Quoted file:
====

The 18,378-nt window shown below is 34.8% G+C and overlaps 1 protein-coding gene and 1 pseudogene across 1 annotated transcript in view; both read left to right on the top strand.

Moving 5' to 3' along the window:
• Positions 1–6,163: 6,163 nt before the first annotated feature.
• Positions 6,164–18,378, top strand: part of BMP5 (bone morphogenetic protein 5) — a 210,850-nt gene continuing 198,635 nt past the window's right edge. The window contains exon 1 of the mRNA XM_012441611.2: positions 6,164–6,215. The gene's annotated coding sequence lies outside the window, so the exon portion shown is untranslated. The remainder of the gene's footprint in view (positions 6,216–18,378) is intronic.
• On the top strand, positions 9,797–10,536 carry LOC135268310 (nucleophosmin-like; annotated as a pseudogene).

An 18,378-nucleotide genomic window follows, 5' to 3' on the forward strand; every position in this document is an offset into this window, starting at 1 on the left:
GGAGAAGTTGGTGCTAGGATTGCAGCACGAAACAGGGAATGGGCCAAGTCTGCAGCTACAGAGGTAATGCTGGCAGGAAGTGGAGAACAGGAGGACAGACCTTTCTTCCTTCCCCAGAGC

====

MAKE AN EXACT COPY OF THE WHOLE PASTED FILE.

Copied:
The 18,378-nt window shown below is 34.8% G+C and overlaps 1 protein-coding gene and 1 pseudogene across 1 annotated transcript in view; both read left to right on the top strand.

Moving 5' to 3' along the window:
• Positions 1–6,163: 6,163 nt before the first annotated feature.
• Positions 6,164–18,378, top strand: part of BMP5 (bone morphogenetic protein 5) — a 210,850-nt gene continuing 198,635 nt past the window's right edge. The window contains exon 1 of the mRNA XM_012441611.2: positions 6,164–6,215. The gene's annotated coding sequence lies outside the window, so the exon portion shown is untranslated. The remainder of the gene's footprint in view (positions 6,216–18,378) is intronic.
• On the top strand, positions 9,797–10,536 carry LOC135268310 (nucleophosmin-like; annotated as a pseudogene).

An 18,378-nucleotide genomic window follows, 5' to 3' on the forward strand; every position in this document is an offset into this window, starting at 1 on the left:
GGAGAAGTTGGTGCTAGGATTGCAGCACGAAACAGGGAATGGGCCAAGTCTGCAGCTACAGAGGTAATGCTGGCAGGAAGTGGAGAACAGGAGGACAGACCTTTCTTCCTTCCCCAGAGC